Whitney’s Tax Files: Small Estate Affidavits

In this edition of Whitney’s Tax Files, Whitney explains how to use Small Estate Affidavits to bypass probate, saving you time and money.

Hi, I’m Whitney Sorrell with the Sorrell Law Firm in Scottsdale, Arizona, and you’re watching Whitney’s Tax Files. Today’s question comes from a client who’s asking whether they can avoid probate with the use of small estate affidavits.

Now small estate affidavits come in two varieties. The first is a personal property affidavit. A personal property affidavit would be effective if the total value of all the personal property in the estate does not exceed $75,000.00 USD. There’s also a real property affidavit. A real property affidavit is effective if the value of all the real property in the estate does not exceed $100,000.00 USD.

Now when we’re looking at the value of the property, we’re looking at the net value, the net equity. So you’re going to look at the fair market value minus any mortgages or liens filed and recorded against that property, and that’s going to give your net equity. For a real property affidavit to be effective you have to bring it to court and have the court approve it.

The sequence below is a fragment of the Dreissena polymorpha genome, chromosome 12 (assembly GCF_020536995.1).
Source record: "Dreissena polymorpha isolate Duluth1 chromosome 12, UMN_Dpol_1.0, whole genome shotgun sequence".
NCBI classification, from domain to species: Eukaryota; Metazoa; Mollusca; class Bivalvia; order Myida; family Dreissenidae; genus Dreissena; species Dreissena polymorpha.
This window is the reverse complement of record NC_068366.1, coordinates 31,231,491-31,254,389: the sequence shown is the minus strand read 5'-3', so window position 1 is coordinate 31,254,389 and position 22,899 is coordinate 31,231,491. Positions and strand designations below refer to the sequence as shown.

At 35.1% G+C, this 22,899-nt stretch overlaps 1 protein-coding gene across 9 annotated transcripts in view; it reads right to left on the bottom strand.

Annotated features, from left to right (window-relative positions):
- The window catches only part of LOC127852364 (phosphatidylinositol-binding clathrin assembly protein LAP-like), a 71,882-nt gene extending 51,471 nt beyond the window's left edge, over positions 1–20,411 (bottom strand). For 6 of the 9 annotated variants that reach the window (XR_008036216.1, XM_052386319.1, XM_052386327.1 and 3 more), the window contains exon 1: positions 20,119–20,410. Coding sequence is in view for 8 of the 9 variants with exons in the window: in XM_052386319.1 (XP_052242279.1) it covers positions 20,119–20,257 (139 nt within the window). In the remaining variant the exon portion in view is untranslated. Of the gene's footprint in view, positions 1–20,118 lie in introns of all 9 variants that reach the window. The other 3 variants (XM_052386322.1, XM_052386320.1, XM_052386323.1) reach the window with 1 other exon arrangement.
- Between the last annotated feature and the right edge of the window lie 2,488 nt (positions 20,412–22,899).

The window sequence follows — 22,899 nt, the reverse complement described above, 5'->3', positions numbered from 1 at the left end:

Once approved, you’re going to record that real property affidavit together with a certified death certificate, and that would be effective to transfer the property. The personal property affidavit does not need court approval. You can just execute the personal property affidavit and deliver it to the person holding the property, and they give you the property.

So those are the methods of avoiding a probate for a small estate. If you have any questions or if you need any help with this type of a matter, please give us a call at 480-776-6055. When you call mention that you saw us on Whitney’s Tax Files.


About the Author Whitney L. Sorrell, JD, CPA, MBA

Whitney Sorrell is a former IRS Revenue Agent turned tax attorney and CPA.  Mr. Sorrell’s law practice focuses on business organizations and federal tax planning, IRS dispute resolution, asset protection planning for small business owners, and estate planning for nigh net worth individuals.

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